Wednesday, October 15, 2014


One of the main reasons for using DBMS is to have central control of the both the data and the programs that access those data. The person who has such central control over the system is called that database administrator (DBA).

If you want to become an Oracle DBA, you should first understand what an Oracle DBA's job is. The basic roles of the DBA are fairly consistent among different companies, but these duties might be expanded based on the size of the company and the experience of the DBA. Let's look at these roles and responsibilities and determine what skills are necessary to fulfill these duties. Here the roles and responsibilities are divided into two categories: basic duties and additional duties.

Basic Duties of the DBA

Here are some of the basic roles of the Oracle DBA. This is not an all-inclusive list. Depending on your installation and staff, your duties might not include all of these, or might include many more items. This section is simply intended as a general guide.
  • Installation of new software: It is primarily the job of the DBA to install new versions of Oracle software, application software, and other software related to DBMS administration. It is important that the DBA or other is staff members test this new software before it is moved into a production environment.
  • Configuration of hardware and software with the system administrator: in many cases the system administrator can only access the system software. In this case, the DBA must work closely with the system administrator to perform software installations, and to configure hardware and software so that it functions optimally with the DBMS.
  • Security administration: One of the main duties of the DBA is to monitor and administer DBMS security. This involves adding and removing users, administering quotas, auditing, and checking for security problems.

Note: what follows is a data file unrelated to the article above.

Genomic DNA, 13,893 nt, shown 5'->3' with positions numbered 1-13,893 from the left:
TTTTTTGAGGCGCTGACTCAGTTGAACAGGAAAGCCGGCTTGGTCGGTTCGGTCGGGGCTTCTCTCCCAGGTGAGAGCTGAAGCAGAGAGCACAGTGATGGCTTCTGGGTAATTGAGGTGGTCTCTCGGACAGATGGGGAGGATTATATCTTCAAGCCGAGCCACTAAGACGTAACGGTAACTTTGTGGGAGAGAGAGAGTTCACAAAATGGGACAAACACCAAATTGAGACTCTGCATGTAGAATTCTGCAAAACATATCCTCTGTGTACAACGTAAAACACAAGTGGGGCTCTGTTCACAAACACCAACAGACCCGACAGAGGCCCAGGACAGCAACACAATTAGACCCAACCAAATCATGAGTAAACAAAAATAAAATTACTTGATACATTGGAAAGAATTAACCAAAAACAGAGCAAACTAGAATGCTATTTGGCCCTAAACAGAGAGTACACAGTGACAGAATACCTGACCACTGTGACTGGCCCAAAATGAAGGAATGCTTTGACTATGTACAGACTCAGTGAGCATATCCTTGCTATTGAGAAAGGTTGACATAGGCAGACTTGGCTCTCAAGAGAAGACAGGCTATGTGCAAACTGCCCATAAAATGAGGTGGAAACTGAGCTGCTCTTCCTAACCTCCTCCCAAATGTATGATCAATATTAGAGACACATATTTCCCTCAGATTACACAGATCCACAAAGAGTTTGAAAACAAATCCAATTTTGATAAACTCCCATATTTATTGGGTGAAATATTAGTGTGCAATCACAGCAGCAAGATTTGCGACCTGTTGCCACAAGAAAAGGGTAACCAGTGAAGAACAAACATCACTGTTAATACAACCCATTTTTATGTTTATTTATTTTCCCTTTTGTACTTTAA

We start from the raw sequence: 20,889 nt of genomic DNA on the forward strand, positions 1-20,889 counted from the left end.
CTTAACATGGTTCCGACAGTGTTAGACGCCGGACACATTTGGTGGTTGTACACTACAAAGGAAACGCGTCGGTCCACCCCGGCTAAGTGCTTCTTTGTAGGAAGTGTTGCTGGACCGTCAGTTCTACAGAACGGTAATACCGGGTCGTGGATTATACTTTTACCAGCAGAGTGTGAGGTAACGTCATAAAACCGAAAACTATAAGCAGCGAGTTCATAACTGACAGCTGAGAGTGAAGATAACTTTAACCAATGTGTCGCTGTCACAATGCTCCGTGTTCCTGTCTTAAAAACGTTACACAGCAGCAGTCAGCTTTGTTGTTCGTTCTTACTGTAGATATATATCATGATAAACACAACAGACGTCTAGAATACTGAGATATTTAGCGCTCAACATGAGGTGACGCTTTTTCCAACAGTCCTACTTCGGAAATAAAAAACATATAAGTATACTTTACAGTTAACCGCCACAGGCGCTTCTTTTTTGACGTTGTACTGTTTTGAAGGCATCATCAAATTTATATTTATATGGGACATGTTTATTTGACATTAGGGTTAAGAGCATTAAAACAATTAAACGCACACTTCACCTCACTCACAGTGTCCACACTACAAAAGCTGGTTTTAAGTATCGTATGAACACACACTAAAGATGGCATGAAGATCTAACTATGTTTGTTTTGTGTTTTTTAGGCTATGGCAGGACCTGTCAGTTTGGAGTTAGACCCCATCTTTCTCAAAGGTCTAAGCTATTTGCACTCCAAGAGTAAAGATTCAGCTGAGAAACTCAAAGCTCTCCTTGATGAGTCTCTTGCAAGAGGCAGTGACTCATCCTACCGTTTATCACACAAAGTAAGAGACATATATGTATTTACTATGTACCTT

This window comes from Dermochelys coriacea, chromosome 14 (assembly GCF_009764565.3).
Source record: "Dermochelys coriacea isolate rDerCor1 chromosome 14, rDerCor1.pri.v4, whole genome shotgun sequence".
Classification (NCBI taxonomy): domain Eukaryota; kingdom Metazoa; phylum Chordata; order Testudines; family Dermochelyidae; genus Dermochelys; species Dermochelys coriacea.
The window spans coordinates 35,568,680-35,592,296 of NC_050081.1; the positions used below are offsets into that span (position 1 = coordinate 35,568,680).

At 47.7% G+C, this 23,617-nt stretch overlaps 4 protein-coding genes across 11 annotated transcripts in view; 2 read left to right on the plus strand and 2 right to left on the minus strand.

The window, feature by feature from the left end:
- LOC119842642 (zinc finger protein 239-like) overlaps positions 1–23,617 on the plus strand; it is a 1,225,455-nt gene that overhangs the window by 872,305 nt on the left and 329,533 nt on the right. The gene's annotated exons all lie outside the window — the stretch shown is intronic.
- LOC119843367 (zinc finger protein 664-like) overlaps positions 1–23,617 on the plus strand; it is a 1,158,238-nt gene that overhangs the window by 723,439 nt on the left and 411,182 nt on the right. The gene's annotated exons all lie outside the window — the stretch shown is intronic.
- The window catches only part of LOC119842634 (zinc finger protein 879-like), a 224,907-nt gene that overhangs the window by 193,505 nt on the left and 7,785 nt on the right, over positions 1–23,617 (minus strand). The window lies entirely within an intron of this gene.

• Performance tuning and monitoring: The DBA must continually monitor system performance and be prepared to retune the system as necessary. Even a well-tuned system must be constantly monitored and adjusted. Sometimes this involves changing tuning parameters, other times this involves rebuilding an index or restructuring a table.
  • Backup and recovery: Perhaps the most important responsibility of the DBA is protecting the data in the system. To effectively do this, you must develop an effective backup and recovery strategy and make sure it is carried out. A DBA's chief responsibility is to maintain the integrity of the database. It is important that the backup and recovery process be periodically tested.
  • Routine scheduled maintenance: It is the job of the DBA to schedule routine DBMS maintenance and carry out this maintenance. This maintenance is regularly carried out in the early hours of the morning or on weekends when this maintenance causes the least inconvenience to the user community.
  • Troubleshooting: In the event of a system or DBMS failure, it is the job of the DBA to troubleshoot or assist in the Troubleshooting: of the problem. The DBA might also participate in or lead the effort to find and eliminate problems or potential problems.
Failure recovery: Because a system failure can mean that the users do not have access to their data, it can be the job of the DBA to lead efforts to recover from system failures. The well-prepared DBA has contingency plans for system outages and can soon have the DBMS running again.

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